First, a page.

Elkhart, Ind.-based Nibco Inc. has agreed to purchase Knoxville, Tenn.-based Consolidated Plumbing Industries, a maker of cross-linked polyethylene pipe.
The deal was slated to close May 15. Terms were not disclosed, but CPI will retain its name.
CPI's extrusion facility in Lebanon, Ohio, will be Nibco's fifth plastics manufacturing plant, giving the company a total of 13 plants. The other plants make metal fittings and products for the plumbing market.
The deal represents Nibco's first foray into pipe extrusion in North America, though the company does make PVC and chlorinated PVC pipe in a plant in Poland. Nibco makes PVC and ABS pipe fittings at some of its North American plants.
Rex Martin, Nibco's chairman, president and chief executive officer, called the CPI acquisition ``a growth opportunity'' in a May 10 telephone interview.
``The organic growth in cross-linked polyethylene is 15-20 percent per year,'' he said. ``We would hope to grow that fast or faster.''
There are three primary ways that manufacturers cross-link PE to make PEX. Two involve a chemical agent, and the other uses an electron beam. CPI employs the e-beam, a process both Martin and CPI President Paul Minbiole consider superior.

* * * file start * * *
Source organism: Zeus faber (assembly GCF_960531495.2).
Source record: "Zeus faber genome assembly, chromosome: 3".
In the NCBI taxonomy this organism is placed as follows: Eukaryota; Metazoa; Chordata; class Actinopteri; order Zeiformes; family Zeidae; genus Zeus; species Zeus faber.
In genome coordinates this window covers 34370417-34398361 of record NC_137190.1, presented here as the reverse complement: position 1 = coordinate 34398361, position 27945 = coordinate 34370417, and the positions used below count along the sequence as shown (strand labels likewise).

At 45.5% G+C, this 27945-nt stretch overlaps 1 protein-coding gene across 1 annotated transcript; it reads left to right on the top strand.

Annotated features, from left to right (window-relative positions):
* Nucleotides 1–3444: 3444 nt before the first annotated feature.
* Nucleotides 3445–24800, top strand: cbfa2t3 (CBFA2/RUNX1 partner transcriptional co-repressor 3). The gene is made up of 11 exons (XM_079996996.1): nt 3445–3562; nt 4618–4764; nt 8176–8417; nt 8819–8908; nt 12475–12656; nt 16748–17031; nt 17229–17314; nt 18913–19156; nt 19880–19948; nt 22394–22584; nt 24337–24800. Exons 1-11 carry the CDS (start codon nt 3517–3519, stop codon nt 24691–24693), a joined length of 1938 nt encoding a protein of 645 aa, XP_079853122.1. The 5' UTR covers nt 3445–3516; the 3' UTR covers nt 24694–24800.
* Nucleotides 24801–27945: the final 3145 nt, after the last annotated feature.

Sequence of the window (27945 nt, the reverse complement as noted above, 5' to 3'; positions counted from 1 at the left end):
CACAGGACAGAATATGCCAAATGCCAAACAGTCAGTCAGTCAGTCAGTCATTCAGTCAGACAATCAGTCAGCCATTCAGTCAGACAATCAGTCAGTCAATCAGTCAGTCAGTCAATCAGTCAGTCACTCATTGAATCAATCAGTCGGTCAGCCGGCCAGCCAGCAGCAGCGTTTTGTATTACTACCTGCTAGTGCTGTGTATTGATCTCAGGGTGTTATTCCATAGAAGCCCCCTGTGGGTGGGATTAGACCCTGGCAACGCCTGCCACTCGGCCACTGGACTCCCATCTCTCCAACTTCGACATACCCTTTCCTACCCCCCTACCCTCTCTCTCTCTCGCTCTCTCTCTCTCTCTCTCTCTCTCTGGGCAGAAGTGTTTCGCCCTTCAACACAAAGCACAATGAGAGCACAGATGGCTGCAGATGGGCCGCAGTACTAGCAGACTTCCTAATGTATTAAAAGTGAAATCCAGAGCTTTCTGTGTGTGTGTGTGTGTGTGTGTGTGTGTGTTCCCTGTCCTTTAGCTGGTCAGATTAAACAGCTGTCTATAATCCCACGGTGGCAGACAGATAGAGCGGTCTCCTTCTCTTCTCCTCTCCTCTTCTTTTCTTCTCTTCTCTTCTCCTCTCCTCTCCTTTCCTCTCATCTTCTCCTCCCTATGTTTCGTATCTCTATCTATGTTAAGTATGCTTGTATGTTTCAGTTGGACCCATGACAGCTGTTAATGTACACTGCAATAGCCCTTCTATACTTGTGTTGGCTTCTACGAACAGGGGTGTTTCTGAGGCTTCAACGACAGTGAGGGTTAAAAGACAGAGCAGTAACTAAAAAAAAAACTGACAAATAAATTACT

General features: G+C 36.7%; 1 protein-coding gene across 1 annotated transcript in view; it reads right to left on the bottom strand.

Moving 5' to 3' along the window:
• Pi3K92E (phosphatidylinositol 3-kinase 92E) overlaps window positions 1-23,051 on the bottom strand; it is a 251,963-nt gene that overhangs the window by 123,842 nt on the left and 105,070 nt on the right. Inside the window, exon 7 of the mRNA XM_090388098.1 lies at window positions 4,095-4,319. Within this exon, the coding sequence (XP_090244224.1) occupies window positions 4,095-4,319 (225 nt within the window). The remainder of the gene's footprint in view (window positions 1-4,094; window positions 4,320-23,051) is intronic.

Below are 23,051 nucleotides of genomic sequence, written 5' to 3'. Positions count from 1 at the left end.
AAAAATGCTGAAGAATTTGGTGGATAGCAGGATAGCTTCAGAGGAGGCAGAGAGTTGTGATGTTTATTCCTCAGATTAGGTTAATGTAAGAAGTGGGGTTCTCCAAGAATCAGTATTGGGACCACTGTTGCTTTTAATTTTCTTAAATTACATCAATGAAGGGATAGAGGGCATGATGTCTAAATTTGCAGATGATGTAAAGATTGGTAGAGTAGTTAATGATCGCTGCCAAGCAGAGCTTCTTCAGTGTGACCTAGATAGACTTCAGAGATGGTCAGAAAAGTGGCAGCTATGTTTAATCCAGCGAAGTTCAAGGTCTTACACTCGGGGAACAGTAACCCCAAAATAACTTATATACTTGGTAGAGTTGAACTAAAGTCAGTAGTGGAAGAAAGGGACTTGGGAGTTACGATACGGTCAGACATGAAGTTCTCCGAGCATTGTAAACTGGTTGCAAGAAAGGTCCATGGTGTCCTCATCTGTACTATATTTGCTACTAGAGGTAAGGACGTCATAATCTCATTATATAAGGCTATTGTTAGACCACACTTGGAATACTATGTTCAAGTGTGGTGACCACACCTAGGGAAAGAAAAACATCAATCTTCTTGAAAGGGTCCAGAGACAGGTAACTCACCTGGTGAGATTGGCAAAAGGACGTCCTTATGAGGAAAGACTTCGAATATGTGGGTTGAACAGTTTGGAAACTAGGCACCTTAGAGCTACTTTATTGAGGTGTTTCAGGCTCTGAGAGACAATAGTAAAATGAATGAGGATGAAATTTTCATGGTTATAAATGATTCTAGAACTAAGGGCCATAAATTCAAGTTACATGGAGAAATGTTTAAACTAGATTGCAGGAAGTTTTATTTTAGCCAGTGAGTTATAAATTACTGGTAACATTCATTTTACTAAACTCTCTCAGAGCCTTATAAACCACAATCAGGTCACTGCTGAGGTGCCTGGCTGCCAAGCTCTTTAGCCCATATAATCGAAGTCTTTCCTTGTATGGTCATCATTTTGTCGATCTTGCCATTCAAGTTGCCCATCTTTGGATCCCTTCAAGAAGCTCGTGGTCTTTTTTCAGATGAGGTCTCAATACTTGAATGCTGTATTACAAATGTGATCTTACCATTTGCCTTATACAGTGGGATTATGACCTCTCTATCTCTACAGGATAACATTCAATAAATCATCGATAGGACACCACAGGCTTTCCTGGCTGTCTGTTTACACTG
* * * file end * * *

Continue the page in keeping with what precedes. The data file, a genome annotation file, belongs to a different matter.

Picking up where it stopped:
CPI's PEX plant has four high-speed extrusion lines. Martin said the company plans to add capacity right away.
``Our goal is to be selling hundreds of millions of feet per year in the near future,'' Minbiole said.
PEX has been gaining momentum due to increased use in radiant floor heating systems and as a replacement material for copper in various plumbing applications. High copper prices are helping to propel PEX sales as well.
According to the Loveland, Colo.-based Radiant Panel Association, an estimated 331 million lineal feet of PEX tubing was sold in North America in 2004, up 90 million lineal feet from 2003.
Minbiole said PEX's popularity in plumbing has caught up, and perhaps surpassed, PEX use in radiant floor heating systems.
Major building codes related to pipe now have PEX included in their language, which has stimulated market demand.
PEX pipe is flexible, which allows plumbers and installers to manipulate the pipe more easily than pipe made with rigid materials and to use fewer fittings.
``We see fast growth, and the price of copper is certainly accelerating that,'' Martin said. ``We're determined to be in any material that's going to be used in large quantities for residential construction in the plumbing arena.''